Order a Sangria at your own peril.

Traditional Sangria is based on a red-wine punch that has been popular across Europe for hundreds of years. Originally based on a Bordeaux wine, brandy and fruit were mixed in for added effect. The popularity of the punch rose dramatically in the 18th and 19th centuries, and each modern Spanish restaurant has its own recipe for mixing red wine and Brandy.

There’s only one problem: It’s illegal in Virginia.

"For restaurants in Virginia, mixing red wind and brandy is against the law," said Curtis Coleburn III, chief operating officer for the Virginia Department of Alcoholic Beverage Control. "The system was designed to promote temperance."

Coleburn said that violating the anti-Sangria code is a class one misdemeanor, punishable by a $2,500 fine or 12 months in jail. The code section in question dates back to 1932, when Virginia created a new regulatory framework to control alcohol sales and consumption in the wake of Prohibition. That was when the state created a monopoly on the sale of distilled spirits, which can be purchased only in state-owned institutions. Coleburn said that restaurateurs and patrons who are angered by the code should direct their anger about the illegal nature of the traditional Spanish punch toward the General Assembly, whose members are in charge of making the rules.

The regulators, he said, only carry them out.

"We won’t be hammering every restaurant that sells Sangria," said Coleburn. "But we will be reminding them that it’s illegal."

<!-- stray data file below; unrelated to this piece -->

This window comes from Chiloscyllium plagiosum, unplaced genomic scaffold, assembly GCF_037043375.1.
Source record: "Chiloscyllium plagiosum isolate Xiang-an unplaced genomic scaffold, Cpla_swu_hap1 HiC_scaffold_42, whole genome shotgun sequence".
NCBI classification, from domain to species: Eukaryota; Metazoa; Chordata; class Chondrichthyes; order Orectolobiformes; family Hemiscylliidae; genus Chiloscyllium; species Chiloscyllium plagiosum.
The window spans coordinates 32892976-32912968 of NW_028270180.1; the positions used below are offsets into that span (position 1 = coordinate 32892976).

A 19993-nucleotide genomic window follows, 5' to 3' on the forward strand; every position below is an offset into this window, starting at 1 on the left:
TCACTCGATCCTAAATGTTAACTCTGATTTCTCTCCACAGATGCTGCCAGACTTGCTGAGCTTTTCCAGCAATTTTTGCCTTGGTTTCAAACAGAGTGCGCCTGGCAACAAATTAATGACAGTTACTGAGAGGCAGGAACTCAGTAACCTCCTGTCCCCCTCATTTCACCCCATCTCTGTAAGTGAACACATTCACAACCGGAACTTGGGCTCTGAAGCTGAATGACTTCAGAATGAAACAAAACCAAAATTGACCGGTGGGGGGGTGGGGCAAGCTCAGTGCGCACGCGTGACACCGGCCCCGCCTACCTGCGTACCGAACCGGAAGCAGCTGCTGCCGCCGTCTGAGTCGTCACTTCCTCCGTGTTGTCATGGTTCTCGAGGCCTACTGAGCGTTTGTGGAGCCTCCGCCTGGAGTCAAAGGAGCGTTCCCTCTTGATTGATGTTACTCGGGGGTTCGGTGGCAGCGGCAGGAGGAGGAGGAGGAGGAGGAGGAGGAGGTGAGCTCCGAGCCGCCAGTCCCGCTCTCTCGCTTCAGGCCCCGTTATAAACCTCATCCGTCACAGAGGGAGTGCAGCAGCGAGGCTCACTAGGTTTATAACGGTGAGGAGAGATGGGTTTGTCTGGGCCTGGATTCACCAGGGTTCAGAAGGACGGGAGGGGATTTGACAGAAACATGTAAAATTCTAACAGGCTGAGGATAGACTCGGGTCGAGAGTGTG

<b>EVEN IF MIXING</b> brandy and wine were legal, regulators say, restaurateurs would not be allowed to mix the concoction until a patron actually placed an order — a situation that would prohibit the traditional fermentation process in which the fruit blends with the wine and brandy. The relevant code section banning "premixing," as the regulators call it, dates back to 1968 when Virginia created a series of laws that would allow restaurants to sell "liquor by the glass."

According to Phillip Disharoon, special agent in charge for Northern Virginia, the reason that restaurateurs can’t mix Sangria ahead of time is that regulators must be able to assure that restaurateurs are buying state-issued liquor in compliance with the governmental monopoly of distilled spirits.

"We can’t bend the will of regulations to meet every recipe," said Disharoon. "The regulators must be able to determine that the alcohol was purchased in Virginia, and putting it in a pitcher would prevent us from being able to do that."

<b>VIRGINIA’S MONOPOLY</b> on distilled spirits has its roots in America’s failed experiment with Prohibition, a period from 1920 to 1933 when the 18th Amendment to the Constitution prohibited the "manufacture, sale, or transportation of intoxicating liquors." Virginia had already been "dry" since Nov. 1 1916, when the General Assembly ended all alcohol sales — a move that shuttered the doors of the Robert Portner’s popular Alexandria brewery, which later became the namesake to the now defunct Portner’s Restaurant.

"My great grandfather lost a seat in the Virginia Senate because he refused to vote for Prohibition," said Virginia Sen. John Watkins (R-10). "He was what they used to call a Wet Democrat."